Naturally, a lot of time and effort in risk management goes into understanding the risks that you face. After all, if you don’t understand what you’re up against, there’s not a lot of risk management to be done. However, even when you complete a comprehensive risk assessment, this is just the beginning of the process. Now the real work starts and you have to answer the big question.
What do we do next?
At this point, things become very subjective. Not only does the risk depend on your particular situation, but so does the most appropriate response. That’s one of the reasons that it’s so hard to develop a one-size-fits-all set of mitigation measures because the ‘right’ answer will differ, company by company. So instead of a simple ‘if you have A, then do B’, approach, you have to customize the response to meet your specific needs.
This isn’t dissimilar to what you will see in a gym. Imagine a group of people who all want to lose weight and get fit. They will all be given different workout and diet plans to meet their specific needs. They will all have very different paths to get to them to a similar goal: there’s no one-size-fits-all plan.
However, despite the customization, there will be some common elements in each plan: healthy eating, regular aerobic exercise, cut back on PopTarts (my weakness).
It’s going to be the same when you start thinking about what to do about a risk. There will be common approaches that you can use to address a risk even though the exact mix – the specific strategy – will be unique to your organization.
Before I jump into the details, one point on terminology. I call this ‘addressing’ the risk rather than ‘managing’ the risk just to differentiate this particular step from the overall practice of ‘risk management’. So you first understand the risk by assessing it, then you address the risks. (Read more on this basic approach here.)
When it’s time to ask ‘what do we do about this risk?’, your options broadly fall into one of five categories
These options (A4T) give you five top-level strategies for addressing a risk which you can then develop into specific measures as part of a detailed risk management plan. Here’s a little more detail on each but also keep in mind that you may well combine several of these to tackle a single risk.
This means that you don’t engage with the risk in the first place. If you were considering a new project in a location where there was civil unrest, you might decide not to go ahead at all. Likewise, you decide to not add a new feature to a piece of software because the associated privacy issues outweigh the benefits of the upgrade. The key thing here is that you haven’t engaged with the risk yet so you can avoid it altogether.
However, if you are already exposed to the risk, then you have the option to terminate that specific activity and remove the risk altogether. So if you discovered that an existing software feature was now an issue because of new privacy legislation (hello GDPR!) you might terminate that. Or if civil war broke out in a previously stable location where you were operating, closing everything down removes that risk. You terminate the activity that exposes you to the risk.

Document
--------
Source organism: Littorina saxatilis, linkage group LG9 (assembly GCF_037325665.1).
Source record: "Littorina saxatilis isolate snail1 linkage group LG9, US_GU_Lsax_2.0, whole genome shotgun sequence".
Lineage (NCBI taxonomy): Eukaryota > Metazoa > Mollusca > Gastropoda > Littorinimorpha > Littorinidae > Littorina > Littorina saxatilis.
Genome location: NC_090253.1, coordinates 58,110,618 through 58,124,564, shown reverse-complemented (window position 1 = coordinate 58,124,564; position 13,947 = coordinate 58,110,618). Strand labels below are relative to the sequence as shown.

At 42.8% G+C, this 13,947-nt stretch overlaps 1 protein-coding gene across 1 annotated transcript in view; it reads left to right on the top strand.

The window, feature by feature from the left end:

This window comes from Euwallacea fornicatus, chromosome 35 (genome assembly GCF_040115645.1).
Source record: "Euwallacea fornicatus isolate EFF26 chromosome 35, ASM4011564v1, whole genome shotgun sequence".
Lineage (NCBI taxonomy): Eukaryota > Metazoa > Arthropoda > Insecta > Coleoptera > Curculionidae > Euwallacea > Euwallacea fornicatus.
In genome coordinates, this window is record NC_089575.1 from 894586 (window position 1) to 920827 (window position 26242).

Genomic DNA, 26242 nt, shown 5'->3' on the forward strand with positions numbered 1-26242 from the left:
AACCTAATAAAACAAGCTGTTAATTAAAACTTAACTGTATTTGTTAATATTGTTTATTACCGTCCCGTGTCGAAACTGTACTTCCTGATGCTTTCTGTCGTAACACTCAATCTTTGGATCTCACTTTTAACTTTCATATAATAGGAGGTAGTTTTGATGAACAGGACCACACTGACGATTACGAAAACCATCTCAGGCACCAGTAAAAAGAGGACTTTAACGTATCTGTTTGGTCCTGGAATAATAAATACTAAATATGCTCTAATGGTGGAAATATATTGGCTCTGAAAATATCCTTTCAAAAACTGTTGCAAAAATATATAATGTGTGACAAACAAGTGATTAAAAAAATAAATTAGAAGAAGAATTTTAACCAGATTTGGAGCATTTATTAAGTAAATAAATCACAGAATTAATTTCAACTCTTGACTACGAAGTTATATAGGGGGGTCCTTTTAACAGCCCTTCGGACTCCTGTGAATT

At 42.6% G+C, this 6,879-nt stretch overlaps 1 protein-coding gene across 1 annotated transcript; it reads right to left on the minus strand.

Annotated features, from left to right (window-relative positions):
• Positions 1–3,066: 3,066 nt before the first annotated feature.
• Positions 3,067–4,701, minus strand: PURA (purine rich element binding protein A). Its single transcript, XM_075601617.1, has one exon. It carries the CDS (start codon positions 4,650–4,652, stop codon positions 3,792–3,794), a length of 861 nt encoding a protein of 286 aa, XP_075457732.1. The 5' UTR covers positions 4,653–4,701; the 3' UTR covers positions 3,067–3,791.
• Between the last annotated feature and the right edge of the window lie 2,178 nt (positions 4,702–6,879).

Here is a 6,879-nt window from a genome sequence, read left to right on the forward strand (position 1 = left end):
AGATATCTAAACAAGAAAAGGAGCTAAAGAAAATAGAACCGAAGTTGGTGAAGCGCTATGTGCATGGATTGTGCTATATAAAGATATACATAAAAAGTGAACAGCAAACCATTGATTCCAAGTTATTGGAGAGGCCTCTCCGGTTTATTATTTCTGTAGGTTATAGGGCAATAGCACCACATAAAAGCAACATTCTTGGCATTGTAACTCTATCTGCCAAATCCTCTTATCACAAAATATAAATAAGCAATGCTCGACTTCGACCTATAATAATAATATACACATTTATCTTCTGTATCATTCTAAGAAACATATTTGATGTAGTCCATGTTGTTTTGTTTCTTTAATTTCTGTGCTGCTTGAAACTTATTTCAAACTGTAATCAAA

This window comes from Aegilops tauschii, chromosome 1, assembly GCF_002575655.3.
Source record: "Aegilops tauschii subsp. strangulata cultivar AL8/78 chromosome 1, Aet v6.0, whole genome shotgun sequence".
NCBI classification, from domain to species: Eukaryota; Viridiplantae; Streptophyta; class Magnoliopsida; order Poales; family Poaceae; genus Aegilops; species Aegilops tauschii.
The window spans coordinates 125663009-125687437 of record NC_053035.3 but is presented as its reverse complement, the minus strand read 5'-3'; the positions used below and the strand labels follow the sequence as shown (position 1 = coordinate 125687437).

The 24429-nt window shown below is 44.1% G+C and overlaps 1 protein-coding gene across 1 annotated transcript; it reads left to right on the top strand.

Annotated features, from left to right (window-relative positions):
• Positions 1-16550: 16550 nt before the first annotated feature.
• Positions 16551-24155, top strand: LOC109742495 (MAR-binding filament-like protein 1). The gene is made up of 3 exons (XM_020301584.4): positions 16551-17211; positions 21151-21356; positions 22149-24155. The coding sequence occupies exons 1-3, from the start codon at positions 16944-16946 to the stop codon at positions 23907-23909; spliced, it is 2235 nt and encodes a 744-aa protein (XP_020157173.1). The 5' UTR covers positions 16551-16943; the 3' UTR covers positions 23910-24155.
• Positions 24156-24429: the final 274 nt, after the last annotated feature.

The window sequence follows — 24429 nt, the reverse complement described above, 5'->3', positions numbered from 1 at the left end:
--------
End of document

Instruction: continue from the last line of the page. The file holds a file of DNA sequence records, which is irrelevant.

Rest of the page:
If a risk falls within acceptable parameters then you can tolerate the risk and there’s no additional action to take that at this stage. There are two key ideas to keep in mind here
- Your risk appetite is the amount of risk you are comfortable with for the long-term.
- Your risk tolerance is the amount of risk that you are willing to bear in the short term. This is usually greater than your risk appetite unless you have an extremely cautious organization where it might be the same.
So to tolerate a risk, it has to be below your risk appetite threshold. It either already falls into this bracket or you use one of the other A4T options to reduce to an acceptable level. Keep in mind that it might take a while to reduce a risk but it’s usually OK to tolerate a higher risk as long as you are actively working to reduce it.
Treating the risk is when you use specific mitigations to bring the risk into line with your levels of comfort (your risk appetite). Treating the risk should make it tolerable (see above) as you are aiming to bring it into line with your risk appetite. Ideally, you are striving to get to the point where it is as low as possible (here the term ALARP is often used – as low as reasonably possible). We often jump right to treatment when we start to plan our risk strategy but make sure you don’t overlook the other options available and remember that a mix of techniques might be appropriate.
Finally, you can transfer the risk elsewhere. Buying insurance or contracting someone else to conduct higher risk activities are forms of risk transfer. Just be careful that you don’t end up with a false-transfer where it looks like you transferred a risk but you remain exposed. For example, if you retain responsibility for the actions of sub-contractors, you haven’t transferred your risk. (In fact, you’ve increased it but that’s a discussion for another day).
Now you have five general strategies that you can use to start to consider how to address each risk: avoid, terminate, treat, tolerate and transfer. But remember, this isn’t a one or another choice: mix and match the A4T strategies to get your risks to an acceptable level. For example, it’s very common to have insurance – risk transfer – in addition to other A4T options as part of the strategy for a single risk.
So keep these in mind when you next look at your risks and are deciding what the next steps should be. These five options will help you develop some top-level strategies for what to do before you start working on detailed treatment plans.
Photo by Jens Lelie on Unsplash